The Films of F. W. Murnau

Born on December 28th, 1888, in Germany, Friedrich Wilhelm Plumpe (F.W. Murnau) studied art history at the University of Heidelberg before dedicating himself to filmmaking. Greatly influenced by the work of Max Reinhardt's theatre company, Murnau inherited the expressionistic use of high-contrast lighting from Reinhardt's work. Also highly influenced by his art history background, Murnau's work has direct references to Rembrandt's paintings and other masterworks of European art. Murnau's ability to create an uncanny combination between camera movement, choreographed action, and then-unseen lighting techniques, makes him one of the archetypes of the "artist filmmaker." More than pushing cinema into new aesthetic grounds with his revolutionary use of multiple exposure and warped lenses, Murnau will always be remembered as a director who further developed the relationship between the moving image and its subject matter.

Nosferatu

An unauthorized adaptation of Bram Stoker's Dracula, NOSFERATU remains to many viewers the most unsettling vampire film ever made, and its bald, spidery vampire, personified by the diabolical Max Schreck, continues to spawn imitations in the realm of contemporary cinema.


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Faust

Gösta Ekman stars as the titular alchemist who, struggling with his faith amidst a devastating plague, is offered the power to cure and the gift of youth...in exchange for his soul. As the diabolical Mephisto, Emil Jannings (The Last Laugh) delivers a performance of operatic scale and intensity, by turns charming, comical, and horrific.


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The Finances of the Grand Duke

In one of the most eclectic films of the German silent era, visual stylist F.W. Murnau broke away from the dark, foreboding dramas for which he was known to explore the realm of light comedy. Working from a screenplay by Thea von Harbou, Murnau crafted a playful espionage thriller reminiscent of Ernst Lubitsch (who had recently left Germany for Hollywood).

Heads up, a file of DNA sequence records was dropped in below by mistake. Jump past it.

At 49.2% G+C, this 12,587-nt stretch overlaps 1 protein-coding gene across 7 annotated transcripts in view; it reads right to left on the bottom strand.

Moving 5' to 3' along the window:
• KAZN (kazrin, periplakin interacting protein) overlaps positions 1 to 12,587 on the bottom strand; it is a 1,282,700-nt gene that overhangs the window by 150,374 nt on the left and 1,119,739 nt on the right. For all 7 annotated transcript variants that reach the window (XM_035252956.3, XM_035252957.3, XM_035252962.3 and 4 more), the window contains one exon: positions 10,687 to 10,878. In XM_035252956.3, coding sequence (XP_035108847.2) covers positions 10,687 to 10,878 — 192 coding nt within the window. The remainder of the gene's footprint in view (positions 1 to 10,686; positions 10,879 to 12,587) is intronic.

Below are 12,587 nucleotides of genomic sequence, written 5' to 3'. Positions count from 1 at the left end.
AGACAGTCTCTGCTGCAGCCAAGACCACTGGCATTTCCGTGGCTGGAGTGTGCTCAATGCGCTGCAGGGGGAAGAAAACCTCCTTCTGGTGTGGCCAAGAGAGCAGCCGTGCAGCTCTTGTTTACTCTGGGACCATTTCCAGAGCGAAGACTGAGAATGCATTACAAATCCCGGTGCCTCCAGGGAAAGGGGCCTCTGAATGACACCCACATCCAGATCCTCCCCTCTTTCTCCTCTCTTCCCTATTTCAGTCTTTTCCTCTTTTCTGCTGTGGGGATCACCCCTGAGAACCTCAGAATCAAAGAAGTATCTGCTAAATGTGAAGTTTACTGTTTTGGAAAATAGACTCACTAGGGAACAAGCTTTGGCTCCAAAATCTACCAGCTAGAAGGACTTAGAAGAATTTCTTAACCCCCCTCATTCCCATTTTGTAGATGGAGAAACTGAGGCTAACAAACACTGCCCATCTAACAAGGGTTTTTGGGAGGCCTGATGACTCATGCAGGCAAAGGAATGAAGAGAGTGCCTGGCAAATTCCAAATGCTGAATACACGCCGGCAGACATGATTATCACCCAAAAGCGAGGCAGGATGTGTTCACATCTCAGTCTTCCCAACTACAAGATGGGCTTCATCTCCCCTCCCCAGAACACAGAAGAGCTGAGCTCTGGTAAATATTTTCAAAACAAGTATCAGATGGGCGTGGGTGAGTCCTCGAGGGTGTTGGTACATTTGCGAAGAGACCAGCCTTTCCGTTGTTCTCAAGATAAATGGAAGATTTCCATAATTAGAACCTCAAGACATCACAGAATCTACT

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The Haunted Castle

Before plumbing the depths of horror and despair with such films as Faust and The Last Laugh, Friedrich Wilhelm Murnau tested the waters with this moody drama of a storm-bound manor and the grim mystery that lurks within. A hunting party is interrupted by the arrival of a notorious Count (Lothar Mehnert), who is believed to have murdered his brother. The uninvited guest sets in motion an elaborate plot to resurrect the ghosts of the past and bring to light the dark secret that lies at the center of his brother’s death.


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The Last Laugh

An unqualified maserwork of the silent cinema, the Kino edition is fully restored and mastered from a 35mm archive negative, with an orchestral score by Timothy Brock recorded in digital stereo.


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